Heritage and Culture / Fall 2011

Heritage and Culture / Fall 2011

QAS parishioners enjoy fellowship in Christ through a variety of ministries and societies. So blessed, QAS parishioners evangelize by praying and sharing themselves in the proud and spiritual manner of their forbearers.

Our International Rosary offers an open and inviting welcome to everyone. The International Rosary is a testament of our love of The Blessed Virgin Mother as we appreciate and pray to her in many of the beautiful languages of the world.

I have had the pleasure of enjoying exposure to other cultures through a variety of venues. Sometimes people talk about their childhood memories. I am sure you have also enjoyed listening to those who reminisce, although for some the memories are bittersweet.

Others talk about their acculturation into the American life style. Some people discuss cultural traditions. Traditions sometimes serve as examples of an identity or legacy that perhaps subsequent generations will remember and revere. For some people song, dance, food, literature, music evokes feelings of “home” and can transport the rest of us “home” with them!

I am Caribbean. I love my rich culture and beautiful heritage. While I appreciate my roots, I can also enjoy and develop varied tastes in art, music, food, theatre, etc. Our “oneness” allows anything we are exposed to lovingly, to resonant within us and become a source for shared enjoyment.

From Charlie Pride to Cecillia Bartoli or The Mighty Sparrow to Hector Devoe, and Maria Tallchief, please use this forum to share with us your favorite stories, people, and songs. Below is a sampling of a few of my personal favorites:

à Drama: “The Great King Sejong” and “Sue Thomas FBEye”.

à Music: Andreas Vollenweider, Kathleen Battle, YoYo Ma, Sting, Al Jarreau and Andrea Bocelli.

à Artist: Constantin Brâncuşi.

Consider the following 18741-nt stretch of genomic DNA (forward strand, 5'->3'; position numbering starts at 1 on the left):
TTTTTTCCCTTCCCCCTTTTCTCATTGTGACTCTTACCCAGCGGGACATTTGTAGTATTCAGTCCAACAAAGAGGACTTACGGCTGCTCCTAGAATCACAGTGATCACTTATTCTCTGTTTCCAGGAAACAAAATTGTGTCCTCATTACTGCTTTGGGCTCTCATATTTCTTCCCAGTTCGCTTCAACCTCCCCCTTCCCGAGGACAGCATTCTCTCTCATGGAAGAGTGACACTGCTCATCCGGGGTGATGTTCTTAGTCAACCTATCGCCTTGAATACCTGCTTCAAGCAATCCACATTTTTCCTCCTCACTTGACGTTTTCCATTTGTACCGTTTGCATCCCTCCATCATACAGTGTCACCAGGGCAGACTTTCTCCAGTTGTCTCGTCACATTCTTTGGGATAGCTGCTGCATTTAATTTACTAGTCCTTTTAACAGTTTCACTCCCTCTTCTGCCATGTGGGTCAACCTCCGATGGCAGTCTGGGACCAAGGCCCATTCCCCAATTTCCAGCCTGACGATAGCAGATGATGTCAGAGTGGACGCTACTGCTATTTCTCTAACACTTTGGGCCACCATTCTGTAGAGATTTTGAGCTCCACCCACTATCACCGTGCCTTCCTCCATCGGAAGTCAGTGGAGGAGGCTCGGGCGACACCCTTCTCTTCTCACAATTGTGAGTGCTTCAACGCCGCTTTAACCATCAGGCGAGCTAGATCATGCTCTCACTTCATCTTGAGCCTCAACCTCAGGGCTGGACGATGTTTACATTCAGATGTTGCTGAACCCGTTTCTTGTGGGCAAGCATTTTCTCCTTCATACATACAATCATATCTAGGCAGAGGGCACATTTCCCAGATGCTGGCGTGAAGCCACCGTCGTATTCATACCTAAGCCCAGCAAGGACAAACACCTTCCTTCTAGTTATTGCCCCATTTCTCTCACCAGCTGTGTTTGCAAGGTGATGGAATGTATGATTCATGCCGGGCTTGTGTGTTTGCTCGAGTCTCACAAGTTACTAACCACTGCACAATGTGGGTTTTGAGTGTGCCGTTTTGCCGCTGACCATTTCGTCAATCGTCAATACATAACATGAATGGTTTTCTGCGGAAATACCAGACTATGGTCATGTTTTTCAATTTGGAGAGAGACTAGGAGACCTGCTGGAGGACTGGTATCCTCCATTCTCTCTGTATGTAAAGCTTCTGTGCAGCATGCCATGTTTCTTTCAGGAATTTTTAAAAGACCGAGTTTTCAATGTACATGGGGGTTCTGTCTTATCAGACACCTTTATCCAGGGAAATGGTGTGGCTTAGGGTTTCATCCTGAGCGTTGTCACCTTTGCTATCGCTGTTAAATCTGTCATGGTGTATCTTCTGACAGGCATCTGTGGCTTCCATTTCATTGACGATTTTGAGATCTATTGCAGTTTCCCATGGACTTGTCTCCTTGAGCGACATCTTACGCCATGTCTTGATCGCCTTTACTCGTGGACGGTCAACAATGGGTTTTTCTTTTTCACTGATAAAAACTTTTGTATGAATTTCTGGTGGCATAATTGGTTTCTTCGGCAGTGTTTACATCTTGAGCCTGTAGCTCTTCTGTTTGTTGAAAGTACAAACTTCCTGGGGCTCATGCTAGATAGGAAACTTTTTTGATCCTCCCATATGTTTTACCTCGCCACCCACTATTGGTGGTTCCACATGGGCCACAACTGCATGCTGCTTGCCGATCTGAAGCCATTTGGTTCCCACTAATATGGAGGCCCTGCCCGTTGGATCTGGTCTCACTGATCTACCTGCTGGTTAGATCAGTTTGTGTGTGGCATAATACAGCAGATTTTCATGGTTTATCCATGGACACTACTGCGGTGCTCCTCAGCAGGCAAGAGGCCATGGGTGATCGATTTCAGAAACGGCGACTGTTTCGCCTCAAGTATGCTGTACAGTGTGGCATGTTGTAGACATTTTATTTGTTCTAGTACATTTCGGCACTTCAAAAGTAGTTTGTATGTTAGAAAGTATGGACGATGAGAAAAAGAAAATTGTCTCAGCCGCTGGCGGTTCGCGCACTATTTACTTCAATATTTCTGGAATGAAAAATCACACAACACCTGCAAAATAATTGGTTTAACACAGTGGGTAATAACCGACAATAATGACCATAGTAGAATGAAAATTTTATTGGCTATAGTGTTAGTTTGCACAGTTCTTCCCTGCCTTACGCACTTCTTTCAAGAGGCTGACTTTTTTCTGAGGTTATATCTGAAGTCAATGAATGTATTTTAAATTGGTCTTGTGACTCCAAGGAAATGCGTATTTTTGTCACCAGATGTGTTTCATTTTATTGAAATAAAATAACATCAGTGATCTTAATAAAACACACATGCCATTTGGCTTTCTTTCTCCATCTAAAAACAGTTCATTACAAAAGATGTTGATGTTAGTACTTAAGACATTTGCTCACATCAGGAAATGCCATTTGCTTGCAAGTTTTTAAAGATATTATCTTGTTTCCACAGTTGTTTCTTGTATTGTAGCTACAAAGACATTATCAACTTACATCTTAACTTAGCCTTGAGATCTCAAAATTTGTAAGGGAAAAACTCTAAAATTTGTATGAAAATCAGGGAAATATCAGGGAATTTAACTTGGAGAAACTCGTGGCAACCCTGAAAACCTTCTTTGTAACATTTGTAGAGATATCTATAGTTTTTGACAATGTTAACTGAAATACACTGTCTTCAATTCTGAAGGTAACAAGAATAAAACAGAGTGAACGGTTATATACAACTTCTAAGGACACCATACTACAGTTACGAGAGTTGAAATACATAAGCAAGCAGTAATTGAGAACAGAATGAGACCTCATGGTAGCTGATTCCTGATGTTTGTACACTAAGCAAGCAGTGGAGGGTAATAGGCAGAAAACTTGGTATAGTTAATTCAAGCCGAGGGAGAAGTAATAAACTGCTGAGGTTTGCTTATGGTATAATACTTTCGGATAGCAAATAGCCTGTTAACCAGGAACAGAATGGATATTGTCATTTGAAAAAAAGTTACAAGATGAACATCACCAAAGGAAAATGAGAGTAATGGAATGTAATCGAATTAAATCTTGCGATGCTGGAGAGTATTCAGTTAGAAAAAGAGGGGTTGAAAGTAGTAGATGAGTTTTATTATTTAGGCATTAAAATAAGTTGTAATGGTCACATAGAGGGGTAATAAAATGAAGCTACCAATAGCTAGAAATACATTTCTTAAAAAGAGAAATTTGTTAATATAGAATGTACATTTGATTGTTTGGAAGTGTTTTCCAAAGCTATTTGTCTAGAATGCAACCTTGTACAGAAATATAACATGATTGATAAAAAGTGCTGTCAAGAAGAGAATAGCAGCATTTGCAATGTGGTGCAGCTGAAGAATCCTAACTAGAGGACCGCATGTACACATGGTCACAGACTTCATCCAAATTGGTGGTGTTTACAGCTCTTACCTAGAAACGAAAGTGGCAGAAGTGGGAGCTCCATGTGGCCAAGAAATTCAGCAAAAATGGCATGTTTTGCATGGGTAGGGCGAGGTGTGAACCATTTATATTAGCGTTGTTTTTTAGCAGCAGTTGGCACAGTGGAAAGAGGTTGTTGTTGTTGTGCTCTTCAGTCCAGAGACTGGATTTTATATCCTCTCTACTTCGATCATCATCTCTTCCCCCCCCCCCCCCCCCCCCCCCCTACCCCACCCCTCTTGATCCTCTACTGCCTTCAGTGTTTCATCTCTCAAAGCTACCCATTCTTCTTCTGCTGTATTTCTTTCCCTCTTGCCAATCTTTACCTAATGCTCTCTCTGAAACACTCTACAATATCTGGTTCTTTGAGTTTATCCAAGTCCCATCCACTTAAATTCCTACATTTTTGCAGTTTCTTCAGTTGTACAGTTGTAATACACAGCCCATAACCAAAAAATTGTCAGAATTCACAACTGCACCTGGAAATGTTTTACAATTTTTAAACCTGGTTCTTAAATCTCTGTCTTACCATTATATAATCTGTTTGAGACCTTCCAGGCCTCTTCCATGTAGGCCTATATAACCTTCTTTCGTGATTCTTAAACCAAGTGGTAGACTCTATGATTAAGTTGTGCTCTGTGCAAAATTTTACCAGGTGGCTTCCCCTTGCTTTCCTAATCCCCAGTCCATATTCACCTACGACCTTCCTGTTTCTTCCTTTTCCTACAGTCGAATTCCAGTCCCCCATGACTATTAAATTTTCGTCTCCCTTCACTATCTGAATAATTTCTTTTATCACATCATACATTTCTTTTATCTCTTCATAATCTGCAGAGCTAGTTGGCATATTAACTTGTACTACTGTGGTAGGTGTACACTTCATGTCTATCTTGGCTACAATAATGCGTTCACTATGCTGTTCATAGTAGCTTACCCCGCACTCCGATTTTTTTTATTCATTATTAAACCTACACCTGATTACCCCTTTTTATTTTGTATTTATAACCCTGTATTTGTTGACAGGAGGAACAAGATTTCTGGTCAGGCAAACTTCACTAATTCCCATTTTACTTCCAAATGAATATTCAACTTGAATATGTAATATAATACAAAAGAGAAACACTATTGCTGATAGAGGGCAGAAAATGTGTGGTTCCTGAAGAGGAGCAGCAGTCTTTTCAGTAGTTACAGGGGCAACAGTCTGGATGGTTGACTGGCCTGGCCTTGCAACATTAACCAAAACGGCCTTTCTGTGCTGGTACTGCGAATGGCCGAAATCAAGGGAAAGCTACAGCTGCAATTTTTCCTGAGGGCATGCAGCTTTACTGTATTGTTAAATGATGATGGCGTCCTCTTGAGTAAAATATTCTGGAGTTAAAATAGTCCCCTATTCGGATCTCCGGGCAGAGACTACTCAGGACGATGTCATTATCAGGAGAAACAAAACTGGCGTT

à Restaurants: Sugar Cane located at 238 Flatbush Avenue, At Bergen Street 718-230-3954. God Is located at 687B Washington at Prospect Place, 347-240-4217

à Secret (I Already Copyrighted This) Recipe: Stuffed Fish

Diane’s Stuffed Fish

I started a new Thanksgiving Feast tradition by replacing turkey with fish. My family enjoys this dish so much that it is expected every Thanksgiving and Christmas at the very least!

Sorry, I don’t measure. I’m a product of the outstanding tradition I carry with me from my Grandma and Ma who cook by feel, sight, smell, taste and common sense!

Whole fish (Bluefish usually or whatever looks fresh that morning)

Large shrimp

Fresh ginger

Fresh lemons

Old Bay Seasoning

Yellow onion

Fresh garlic

Fresh spinach

EVOO (Extra virgin olive oil)

Fix shrimps (cleaned and de-veined) as you would scampi (sauté lightly, don’t overcook in garlic, onion with EVOO).

Keep head (yours and the fish) on.

Once cleaned and scaled, place the fish in a shallow baking pan lined with aluminum foil allowing enough foil to cover the fish completely on all sides.

Layer the fish cavity with sliced ginger, sliced lemon, shrimp and fresh leaf spinach.

Generously sprinkle Old Bay throughout. Place any remaining shrimp, spinach, lemons, garlic etc, around the fish, and seal completely in foil. Bake at @350 degrees.

Test flaking periodically, and re-seal. White moist flaking indicates when done.

Let rest on stove, if your family will allow. If not enjoy hot or cold. (Well, ours never lasted long enough to get cold. You tell me!) Now I have to make two each holiday; I can’t get away with just fixing one stuffed fish anymore! “Oh me mother, oh me father.”

Cultural Ditties

Would you like to add a section on favorite sayings, terms, colloquialisms? It might be fun! Let’s share.

Question: When do you use the term “manseemeclothes”?

Answer: When a person wears clothes “too squeeze-up”, too tight or too revealing. Eh, eh.

Peace, Diane Ward

PS How do you define heritage, culture, identity, and tradition?

Leave a Reply